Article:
Omega-3 May Help Protect Against Blindness

Omega-3 fatty acids can help prevent retinopathy, which is an eye disease that can lead to blindness in people with diabetes and premature babies. Retinopathy causes abnormal blood vessels to grow in the retina, the light-sensitive tissue lining the inner surface of the eye.

 Omega-3 May Keep Protect Against Blindness

This growth can cause the retina to detach from the back of the eye leading to vision loss.
Dr Lois Smith, a professor of ophthalmology at the Harvard Medical School, says "For people who have had diabetes for 25 years, more than half of them will have retinopathy. It is a extremely common disease that's getting even more common because it increases with obesity."

Previous studies had shown that eye diseases, such as retinopathy, are slowed down in people who eat a lot of fish. In their study, which appears in the journal Science Translational Medicine, Dr Smith and her colleagues looked for the specific metabolic process that produced this protective mechanism.

Mice were fed a diet high in omega-3 fatty acids & found it prevented abnormal blood vessel growth in the retina. They found an enzyme called 5-lipoxygenase, or 5-LOX, converted omega-3 into an acid called 4-HDHA, which slowed abnormal blood vessel growth.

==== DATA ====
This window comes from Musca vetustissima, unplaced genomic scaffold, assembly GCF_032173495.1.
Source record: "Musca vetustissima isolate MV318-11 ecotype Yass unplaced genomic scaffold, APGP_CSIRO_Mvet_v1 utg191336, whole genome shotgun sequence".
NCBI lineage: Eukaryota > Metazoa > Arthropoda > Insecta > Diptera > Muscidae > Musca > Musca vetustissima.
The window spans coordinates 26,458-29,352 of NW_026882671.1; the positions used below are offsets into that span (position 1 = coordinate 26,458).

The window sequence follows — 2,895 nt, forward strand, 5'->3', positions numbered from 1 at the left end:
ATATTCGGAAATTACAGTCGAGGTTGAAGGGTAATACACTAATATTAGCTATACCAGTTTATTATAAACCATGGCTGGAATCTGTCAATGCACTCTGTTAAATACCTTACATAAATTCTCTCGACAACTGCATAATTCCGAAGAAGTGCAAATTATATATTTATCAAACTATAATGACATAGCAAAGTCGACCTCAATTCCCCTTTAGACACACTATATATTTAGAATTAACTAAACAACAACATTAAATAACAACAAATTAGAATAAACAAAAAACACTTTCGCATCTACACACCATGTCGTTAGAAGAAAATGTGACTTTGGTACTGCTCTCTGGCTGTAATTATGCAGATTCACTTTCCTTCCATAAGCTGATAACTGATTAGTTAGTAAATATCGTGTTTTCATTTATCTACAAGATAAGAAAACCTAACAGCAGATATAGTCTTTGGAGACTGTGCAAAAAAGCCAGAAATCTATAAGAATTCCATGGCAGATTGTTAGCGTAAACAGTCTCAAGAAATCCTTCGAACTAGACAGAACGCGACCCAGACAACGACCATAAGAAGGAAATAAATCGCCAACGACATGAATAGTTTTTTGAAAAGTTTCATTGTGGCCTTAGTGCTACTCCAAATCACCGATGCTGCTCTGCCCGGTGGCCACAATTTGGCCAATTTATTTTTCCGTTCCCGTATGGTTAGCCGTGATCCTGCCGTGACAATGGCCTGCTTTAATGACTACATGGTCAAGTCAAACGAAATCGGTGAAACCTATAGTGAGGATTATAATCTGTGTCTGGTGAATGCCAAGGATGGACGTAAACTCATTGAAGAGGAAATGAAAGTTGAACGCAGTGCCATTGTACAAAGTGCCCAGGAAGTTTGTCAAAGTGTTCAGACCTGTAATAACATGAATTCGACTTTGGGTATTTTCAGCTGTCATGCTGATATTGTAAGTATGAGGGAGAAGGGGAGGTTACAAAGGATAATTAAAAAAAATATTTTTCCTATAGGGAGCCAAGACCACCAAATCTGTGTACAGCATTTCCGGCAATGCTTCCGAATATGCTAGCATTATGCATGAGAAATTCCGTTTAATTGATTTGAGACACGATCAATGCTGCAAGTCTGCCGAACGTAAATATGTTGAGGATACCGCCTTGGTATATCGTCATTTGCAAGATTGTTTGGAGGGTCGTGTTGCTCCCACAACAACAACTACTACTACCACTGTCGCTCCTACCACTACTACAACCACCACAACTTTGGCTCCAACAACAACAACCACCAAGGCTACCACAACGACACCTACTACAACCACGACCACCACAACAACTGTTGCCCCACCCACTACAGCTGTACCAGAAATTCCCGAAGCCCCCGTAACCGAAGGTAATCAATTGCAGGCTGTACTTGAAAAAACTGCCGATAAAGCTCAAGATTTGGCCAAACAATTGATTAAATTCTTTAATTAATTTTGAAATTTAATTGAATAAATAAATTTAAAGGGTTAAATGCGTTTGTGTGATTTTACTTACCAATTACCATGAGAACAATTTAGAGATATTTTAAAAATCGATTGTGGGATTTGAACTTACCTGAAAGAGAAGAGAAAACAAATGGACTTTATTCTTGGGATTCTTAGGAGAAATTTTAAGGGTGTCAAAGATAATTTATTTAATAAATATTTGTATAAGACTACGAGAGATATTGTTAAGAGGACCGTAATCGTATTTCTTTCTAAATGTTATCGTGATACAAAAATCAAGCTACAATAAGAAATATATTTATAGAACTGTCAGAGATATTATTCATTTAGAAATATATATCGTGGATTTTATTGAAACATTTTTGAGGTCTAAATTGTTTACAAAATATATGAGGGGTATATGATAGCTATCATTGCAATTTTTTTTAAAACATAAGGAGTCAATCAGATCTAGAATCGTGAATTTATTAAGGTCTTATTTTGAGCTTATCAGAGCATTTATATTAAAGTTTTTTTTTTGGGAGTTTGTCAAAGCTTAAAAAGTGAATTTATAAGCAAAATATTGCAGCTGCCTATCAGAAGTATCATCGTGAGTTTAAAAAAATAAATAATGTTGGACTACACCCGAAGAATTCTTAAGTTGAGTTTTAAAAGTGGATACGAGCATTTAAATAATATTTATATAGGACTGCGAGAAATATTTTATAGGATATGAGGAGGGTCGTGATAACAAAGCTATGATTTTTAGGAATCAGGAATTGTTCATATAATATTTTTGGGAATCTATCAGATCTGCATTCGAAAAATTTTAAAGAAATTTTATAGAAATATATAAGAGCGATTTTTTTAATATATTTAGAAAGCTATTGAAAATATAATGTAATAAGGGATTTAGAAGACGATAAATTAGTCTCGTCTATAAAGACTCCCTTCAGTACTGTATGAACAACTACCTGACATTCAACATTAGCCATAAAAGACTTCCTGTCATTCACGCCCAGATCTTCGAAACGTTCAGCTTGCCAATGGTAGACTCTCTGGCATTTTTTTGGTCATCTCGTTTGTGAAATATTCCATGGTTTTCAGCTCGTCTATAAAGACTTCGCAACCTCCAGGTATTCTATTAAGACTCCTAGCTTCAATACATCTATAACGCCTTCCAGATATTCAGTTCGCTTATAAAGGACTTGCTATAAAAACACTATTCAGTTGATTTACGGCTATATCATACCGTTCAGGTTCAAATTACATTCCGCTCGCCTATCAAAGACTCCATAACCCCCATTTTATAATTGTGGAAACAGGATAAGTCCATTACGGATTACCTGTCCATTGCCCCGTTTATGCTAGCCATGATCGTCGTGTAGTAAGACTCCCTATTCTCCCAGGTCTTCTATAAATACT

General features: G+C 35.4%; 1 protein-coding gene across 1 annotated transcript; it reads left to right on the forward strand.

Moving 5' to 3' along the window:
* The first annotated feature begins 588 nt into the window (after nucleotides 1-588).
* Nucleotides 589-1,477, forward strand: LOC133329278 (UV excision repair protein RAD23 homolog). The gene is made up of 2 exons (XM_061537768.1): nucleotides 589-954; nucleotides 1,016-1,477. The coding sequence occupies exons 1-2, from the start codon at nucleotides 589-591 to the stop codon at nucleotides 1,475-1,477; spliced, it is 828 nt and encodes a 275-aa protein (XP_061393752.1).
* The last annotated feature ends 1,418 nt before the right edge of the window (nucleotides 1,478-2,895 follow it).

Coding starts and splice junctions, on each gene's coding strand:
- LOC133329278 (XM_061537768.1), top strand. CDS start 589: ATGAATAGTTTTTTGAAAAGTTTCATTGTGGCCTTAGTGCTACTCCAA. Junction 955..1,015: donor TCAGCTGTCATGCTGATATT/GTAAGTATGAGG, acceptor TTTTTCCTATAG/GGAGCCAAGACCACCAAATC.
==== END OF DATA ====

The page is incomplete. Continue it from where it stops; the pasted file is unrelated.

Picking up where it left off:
"We found that it was produced by a specific pathway where we eat this essential fatty acid, and then it's made into a sub-product (4-HDHA) that specifically prevents disease formation," Dr Smith said. Researchers also found the benefits of omega-3 are not affected by drugs such as aspirin or other painkillers. "This is important for people with diabetes, who often take aspirin to prevent heart disease," Smith said.

These findings provide new information on how omega-3s work, making them an even more promising option to other drugs currently used to treat retinopathy. "We found that it had as big an effect as the current drugs that are used in these diseases, so this is huge in terms of increasing medical costs that are occurring in all countries," Dr Smith said. "Even more important is with the simple intervention just decreasing the disease burden and the horror of blindness in many patients is very exciting.

Dr Lois Smith is currently working alongside the US National Eye Institute, which is conducting a trial of omega-3 supplements in patients with advanced macular degeneration. Smith says, "For many patients that have milder disease there is the possibility that this could prevent the progression and they would never go onto the severe disease-causing blindness."

13 July 2011